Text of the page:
Many health shares have adopted new features that extend their utility beyond sharing major medical expenses. But there are still some features you should not expect from your health share; some of these features are not included in your membership because they would stretch health sharing communities’ resources too thin, and some are not included because they are inconvenient for members. 

The features talked about in this blog are not common for health shares at this point, and should not be expected as part of your health share membership. If you would like to request your health share add more mental health sharing, or if you would like them to abandon the use of a provider network, you should contact them and request it. They may not add make the change right away, but the more members that ask, the more likely they are to consider it. 

Read below to learn more about features you should not expect from your health share this year. 

Your health share will not use a provider network

Provider networks are made up of doctors and other health care providers, as well as certain medical facilities contracted to provide medical care to its members, often at a discount. While provider networks are still commonly used by traditional health insurance plans, many health shares are moving away from them in favor of allowing members to choose their own provider. This freedom of choice is one of the main draws of healthsharing. 

These networks can be a burden for those living in rural areas, or who frequently travel, as they may have a more difficult time finding providers in their network. Medi-Share, one of the few health shares that still uses a provider network, uses a Preferred Provider Organization (PPO) (detailed in section V. of their guidelines), which penalizes members who go to out of network providers by making them pay for 20% of eligible medical expenses incurred out-of-network. This extra 20% is on top of any personal responsibility and co-share amount, so it is a sizable penalty. 

On the other hand, OneShare Health, a long-time user of the First Health network, has recently moved away from using a provider network. Previously, OneShare members would have to pay 50% of eligible medical expenses incurred out-of-network. Now, OneShare has ditched penalizing their members in favor of giving them the freedom to choose their own provider.

Your health share will not offer dental and vision sharing

What people generally expect from standard vision and dental care is not shareable. Health shares do not share expenses for routine or age-related vision care, nor do they share expenses for routine dental care. So, do not expect the community to help pay for fillings, cleanings, or new prescription lenses, for example. 

A good example of how health shares treat routine dental and vision care can be found in Sedera’s member guidelines (pg. 27, section 6.B.17): When a dental procedure can be ordered or provided by a dentist, dental surgeon, oral surgeon, or other dental professional, it is generally not shareable. The only exception is if a procedure is performed to repair dental problems suffered as part of a traumatic injury.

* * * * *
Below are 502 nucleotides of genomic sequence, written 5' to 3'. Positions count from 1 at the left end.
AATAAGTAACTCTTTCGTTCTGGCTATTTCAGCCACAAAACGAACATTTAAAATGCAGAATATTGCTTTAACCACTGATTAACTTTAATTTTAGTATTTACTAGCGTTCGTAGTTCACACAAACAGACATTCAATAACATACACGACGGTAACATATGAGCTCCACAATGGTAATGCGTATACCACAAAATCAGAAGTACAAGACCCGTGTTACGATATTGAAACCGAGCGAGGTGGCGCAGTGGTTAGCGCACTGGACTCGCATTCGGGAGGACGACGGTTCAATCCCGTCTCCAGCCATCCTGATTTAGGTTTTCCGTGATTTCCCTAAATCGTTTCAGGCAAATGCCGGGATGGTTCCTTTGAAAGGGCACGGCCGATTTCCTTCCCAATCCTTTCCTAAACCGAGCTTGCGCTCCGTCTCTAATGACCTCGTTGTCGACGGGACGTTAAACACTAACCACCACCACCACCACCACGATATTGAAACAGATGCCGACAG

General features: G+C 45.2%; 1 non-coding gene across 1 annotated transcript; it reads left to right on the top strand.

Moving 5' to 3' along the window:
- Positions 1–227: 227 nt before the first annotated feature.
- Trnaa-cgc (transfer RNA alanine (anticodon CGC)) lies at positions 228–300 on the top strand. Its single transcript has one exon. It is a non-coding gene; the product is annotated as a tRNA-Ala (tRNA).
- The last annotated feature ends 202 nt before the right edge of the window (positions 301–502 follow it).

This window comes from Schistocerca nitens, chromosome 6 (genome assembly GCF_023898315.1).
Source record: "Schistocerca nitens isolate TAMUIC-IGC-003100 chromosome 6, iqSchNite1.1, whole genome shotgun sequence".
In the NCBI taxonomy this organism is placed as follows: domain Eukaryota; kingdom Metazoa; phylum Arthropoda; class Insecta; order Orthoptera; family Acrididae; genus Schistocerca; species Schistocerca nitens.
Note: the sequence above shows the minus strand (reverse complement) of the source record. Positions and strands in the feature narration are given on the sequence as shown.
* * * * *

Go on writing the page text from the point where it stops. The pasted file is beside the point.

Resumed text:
The same is generally true for expenses related to vision care: if it isn’t routine or age-related, but instead related to a shareable unexpected injury, then it is generally shareable. Expenses related to Glaucoma, or other diseases and injuries to the eyes, are also generally shareable. 

Despite the lack of dental and vision sharing, many health shares do provide discounts for dental and vision care. Altrua, for example, claims to save their members 5–40% on vision care and 20–50% on most dental procedures.

Your health share will limit mental health sharing

Health shares rarely share in medical expenses related to mental health treatments (one exception being medical expenses related to involuntary commitment to psychiatric facilities). When it comes to shareable behavioral and mental health counseling and therapy, members are usually limited to treatment through telemedicine and telecounseling. 

This is not always the case, however. Solidarity HealthShare, compared to just about every other major health share, is well ahead of the curve. Solidarity shares medical expenses for mental health counseling, drug and alcohol counseling, treatment, medication, and emergency hospitalizations. 


It is just as important to understand the limitations of your health share membership as it is to understand its benefits, so that instead of being caught off-guard, you can plan around them.  

We’ve only discussed a few features that your health share likely does not offer, and of course, this is what you shouldn’t expect from your health share in 2023. Health shares are constantly trying to adapt and add features to attract new members and keep current ones happy. So, if some of the features above are important to you, we would encourage you to contact your health share directly or use our website to find one that’s right for you.